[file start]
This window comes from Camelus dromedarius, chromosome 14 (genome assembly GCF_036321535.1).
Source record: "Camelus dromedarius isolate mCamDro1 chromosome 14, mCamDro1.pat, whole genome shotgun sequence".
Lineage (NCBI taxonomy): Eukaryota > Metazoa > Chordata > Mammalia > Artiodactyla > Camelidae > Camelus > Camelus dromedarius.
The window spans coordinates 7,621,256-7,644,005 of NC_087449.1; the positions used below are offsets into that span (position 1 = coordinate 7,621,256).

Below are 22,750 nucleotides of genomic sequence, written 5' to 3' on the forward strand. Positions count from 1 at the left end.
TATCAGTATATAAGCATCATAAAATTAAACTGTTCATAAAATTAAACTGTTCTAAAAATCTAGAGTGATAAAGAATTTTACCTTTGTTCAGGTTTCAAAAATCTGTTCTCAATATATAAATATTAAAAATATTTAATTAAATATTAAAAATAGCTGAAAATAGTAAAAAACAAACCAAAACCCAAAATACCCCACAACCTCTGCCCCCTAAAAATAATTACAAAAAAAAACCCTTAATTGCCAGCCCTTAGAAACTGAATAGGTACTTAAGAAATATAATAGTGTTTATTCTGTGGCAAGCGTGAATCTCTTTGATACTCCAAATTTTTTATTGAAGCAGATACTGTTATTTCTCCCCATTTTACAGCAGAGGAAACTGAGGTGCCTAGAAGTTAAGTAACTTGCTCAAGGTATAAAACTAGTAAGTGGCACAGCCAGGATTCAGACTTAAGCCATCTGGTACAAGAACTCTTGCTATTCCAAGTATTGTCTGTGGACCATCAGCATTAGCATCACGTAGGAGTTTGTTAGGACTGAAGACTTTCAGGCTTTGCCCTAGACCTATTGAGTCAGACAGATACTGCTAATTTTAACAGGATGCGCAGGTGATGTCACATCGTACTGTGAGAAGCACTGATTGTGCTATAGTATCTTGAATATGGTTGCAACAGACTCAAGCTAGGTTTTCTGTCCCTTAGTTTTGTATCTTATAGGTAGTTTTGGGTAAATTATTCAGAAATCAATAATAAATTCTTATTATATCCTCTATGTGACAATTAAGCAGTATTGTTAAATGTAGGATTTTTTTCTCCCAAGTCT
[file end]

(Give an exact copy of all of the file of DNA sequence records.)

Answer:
This window comes from Camelus dromedarius, chromosome 14 (genome assembly GCF_036321535.1).
Source record: "Camelus dromedarius isolate mCamDro1 chromosome 14, mCamDro1.pat, whole genome shotgun sequence".
Lineage (NCBI taxonomy): Eukaryota > Metazoa > Chordata > Mammalia > Artiodactyla > Camelidae > Camelus > Camelus dromedarius.
The window spans coordinates 7,621,256-7,644,005 of NC_087449.1; the positions used below are offsets into that span (position 1 = coordinate 7,621,256).

Below are 22,750 nucleotides of genomic sequence, written 5' to 3' on the forward strand. Positions count from 1 at the left end.
TATCAGTATATAAGCATCATAAAATTAAACTGTTCATAAAATTAAACTGTTCTAAAAATCTAGAGTGATAAAGAATTTTACCTTTGTTCAGGTTTCAAAAATCTGTTCTCAATATATAAATATTAAAAATATTTAATTAAATATTAAAAATAGCTGAAAATAGTAAAAAACAAACCAAAACCCAAAATACCCCACAACCTCTGCCCCCTAAAAATAATTACAAAAAAAAACCCTTAATTGCCAGCCCTTAGAAACTGAATAGGTACTTAAGAAATATAATAGTGTTTATTCTGTGGCAAGCGTGAATCTCTTTGATACTCCAAATTTTTTATTGAAGCAGATACTGTTATTTCTCCCCATTTTACAGCAGAGGAAACTGAGGTGCCTAGAAGTTAAGTAACTTGCTCAAGGTATAAAACTAGTAAGTGGCACAGCCAGGATTCAGACTTAAGCCATCTGGTACAAGAACTCTTGCTATTCCAAGTATTGTCTGTGGACCATCAGCATTAGCATCACGTAGGAGTTTGTTAGGACTGAAGACTTTCAGGCTTTGCCCTAGACCTATTGAGTCAGACAGATACTGCTAATTTTAACAGGATGCGCAGGTGATGTCACATCGTACTGTGAGAAGCACTGATTGTGCTATAGTATCTTGAATATGGTTGCAACAGACTCAAGCTAGGTTTTCTGTCCCTTAGTTTTGTATCTTATAGGTAGTTTTGGGTAAATTATTCAGAAATCAATAATAAATTCTTATTATATCCTCTATGTGACAATTAAGCAGTATTGTTAAATGTAGGATTTTTTTCTCCCAAGTCT